Conservative columnist slams the ‘lame right-wing smear campaign’ against Biden’s DOJ civil rights nominee
Senator Ron Johnson of Wisconsin speaking at CPAC 2011 in Washington, D.C. (Gage Skidmore/Flickr)

Attorney Kristen Clarke, President Joe Biden's nominee to head the U.S. Department of Justice Civil Rights Division, is being attacked by far-right Republicans for some of her activities as a student at Harvard University back in 1994. Conservative Washington Post opinion writer Jennifer Rubin discusses the anti-Clarke smear campaign in a March 17 column, slamming it as "lame" and saying that Republicans aren't telling the whole story about Clarke's activities 27 years ago.

In 1994, Rubin explains, Clarke was the 19-year-old president of Harvard University's Black Student Union when the late Tony Martin, a Wellesley College professor, offered to speak at Harvard — and Clarke accepted his invitation. Clarke, Rubin notes, was "not aware he had recently written an anti-Semitic book."

Rubin, who is Jewish, stresses that Clarke did not share Martin's views and distanced herself from them 27 years ago — a fact that Republicans are ignoring.

"Kristen Clarke, President Biden's nominee to head the Justice Department's Civil Rights Division, finds herself in the middle of a tiresome rerun of an all-too-familiar Republican smear campaign against women of color," Rubin explains. "It goes like this: Once a nominee is announced, Republicans search for some statement from her to twist and blow up out of proportion. They then throw around terms such as 'radical' or 'racist' to slander her. This routine comes from a party that is committed to anti-voting legislation and that does not blink when Sen. Ron Johnson (R-Wis.) says White supremacist rioters did not scare him because they are patriots, but Black Lives Matter demonstrators do."

Martin, who died in 2013 at the age of 70, was controversial and divisive. His 1993 book, "The Jewish Onslaught," was widely denounced as anti-Semitic — and he promoted the Nation of Islam's book, "The Secret Relationship Between Blacks and Jews" on campus.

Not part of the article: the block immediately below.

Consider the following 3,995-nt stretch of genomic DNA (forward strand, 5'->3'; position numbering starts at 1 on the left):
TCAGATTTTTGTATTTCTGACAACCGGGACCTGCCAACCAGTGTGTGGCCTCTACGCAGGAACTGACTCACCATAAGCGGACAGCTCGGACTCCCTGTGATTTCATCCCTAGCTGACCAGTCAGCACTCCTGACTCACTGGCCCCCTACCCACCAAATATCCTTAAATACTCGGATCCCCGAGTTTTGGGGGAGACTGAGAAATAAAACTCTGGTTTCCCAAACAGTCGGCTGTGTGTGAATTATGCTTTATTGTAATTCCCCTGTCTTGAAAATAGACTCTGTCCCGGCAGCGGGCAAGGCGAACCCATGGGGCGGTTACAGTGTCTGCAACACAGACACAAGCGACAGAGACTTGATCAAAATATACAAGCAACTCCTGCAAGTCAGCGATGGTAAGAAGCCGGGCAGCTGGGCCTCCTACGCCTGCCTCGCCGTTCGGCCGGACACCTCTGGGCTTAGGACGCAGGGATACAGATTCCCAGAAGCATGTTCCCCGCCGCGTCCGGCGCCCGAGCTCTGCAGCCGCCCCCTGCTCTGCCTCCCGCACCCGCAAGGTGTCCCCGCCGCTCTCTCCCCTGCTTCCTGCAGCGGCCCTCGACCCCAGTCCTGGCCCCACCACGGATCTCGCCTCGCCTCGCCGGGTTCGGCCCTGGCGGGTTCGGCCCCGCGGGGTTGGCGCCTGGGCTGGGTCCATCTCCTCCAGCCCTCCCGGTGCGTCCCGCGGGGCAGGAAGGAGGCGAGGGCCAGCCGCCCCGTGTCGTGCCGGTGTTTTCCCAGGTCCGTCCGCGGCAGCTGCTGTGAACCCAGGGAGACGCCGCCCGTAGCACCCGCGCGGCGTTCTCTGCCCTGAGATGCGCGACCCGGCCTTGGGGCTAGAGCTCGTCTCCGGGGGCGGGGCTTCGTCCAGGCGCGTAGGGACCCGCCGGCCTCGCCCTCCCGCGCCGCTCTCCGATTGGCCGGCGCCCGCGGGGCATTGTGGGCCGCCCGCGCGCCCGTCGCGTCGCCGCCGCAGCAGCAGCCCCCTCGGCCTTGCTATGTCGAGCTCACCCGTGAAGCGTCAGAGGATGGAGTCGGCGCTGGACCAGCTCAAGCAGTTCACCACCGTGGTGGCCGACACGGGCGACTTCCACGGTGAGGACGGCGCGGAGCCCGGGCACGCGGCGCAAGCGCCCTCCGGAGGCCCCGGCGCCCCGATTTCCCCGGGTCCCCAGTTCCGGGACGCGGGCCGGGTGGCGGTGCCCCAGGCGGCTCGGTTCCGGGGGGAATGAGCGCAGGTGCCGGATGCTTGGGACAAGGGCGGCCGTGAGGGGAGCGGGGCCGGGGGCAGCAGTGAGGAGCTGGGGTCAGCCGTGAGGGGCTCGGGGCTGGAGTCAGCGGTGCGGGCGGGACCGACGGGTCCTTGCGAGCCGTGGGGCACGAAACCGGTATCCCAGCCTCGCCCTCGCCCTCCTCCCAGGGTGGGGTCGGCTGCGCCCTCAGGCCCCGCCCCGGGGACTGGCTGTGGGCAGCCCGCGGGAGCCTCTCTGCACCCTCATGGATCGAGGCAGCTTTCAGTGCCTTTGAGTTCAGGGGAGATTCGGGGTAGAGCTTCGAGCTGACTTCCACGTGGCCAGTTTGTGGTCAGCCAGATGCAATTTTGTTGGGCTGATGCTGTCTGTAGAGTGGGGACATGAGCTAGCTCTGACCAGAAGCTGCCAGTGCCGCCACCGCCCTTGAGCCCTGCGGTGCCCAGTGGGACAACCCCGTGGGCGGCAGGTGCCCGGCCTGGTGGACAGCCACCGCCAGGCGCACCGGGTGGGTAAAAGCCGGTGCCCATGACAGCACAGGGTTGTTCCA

But Clarke, according to Rubin, was unaware of "The Jewish Onslaught" when she accepted Martin's invitation to speak at Harvard. And Rubin, for her column, interviewed Elie G. Kaunfer — who knew Clarke in 1994, when Kaunfer headed the Jewish student organization the Harvard-Radcliffe Hillel.

Kaunfer told Rubin, "I took the time to talk to Clarke and realized that she did not share those views." According to Kaufner, Clarke's critics "did not take the time to understand that Clarke is not a racist."

Rubin also interviewed Michael Goldenpine, who was a student at Harvard in 1994 and was a leader for Hillel. According to Goldenpine, Clarke was glad to meet with Hillel and discuss their concerns about Martin.

Goldenpine told Rubin, "She participated. She committed to build the relationship…. We were listened to. That doesn't happen without her leadership…. I don't believe Kristen Clarke was advocating Black supremacy any more than I believe Jonathan Swift was advocating eating Irish babies."

Rubin concludes her column by slamming GOP attacks on Biden's nominee as one of the "lamest right-wing smear campaigns to date" and stressing that Republicans haven't bothered to see what Clarke actually had to say in 1994.

"Considering their risible claims of racism all occurred when Clarke was a teenager, it is questionable any of it is relevant," Rubin writes. "What is outrageous is that her actions and words are being taken out of context and distorted, that her work with the Jewish community is ignored and that false charges of anti-Semitism are used to bring down an eminently qualified woman. Perhaps Republicans should focus on the real racism in their own midst — starting with censuring Johnson and ending their efforts to disenfranchise Black voters."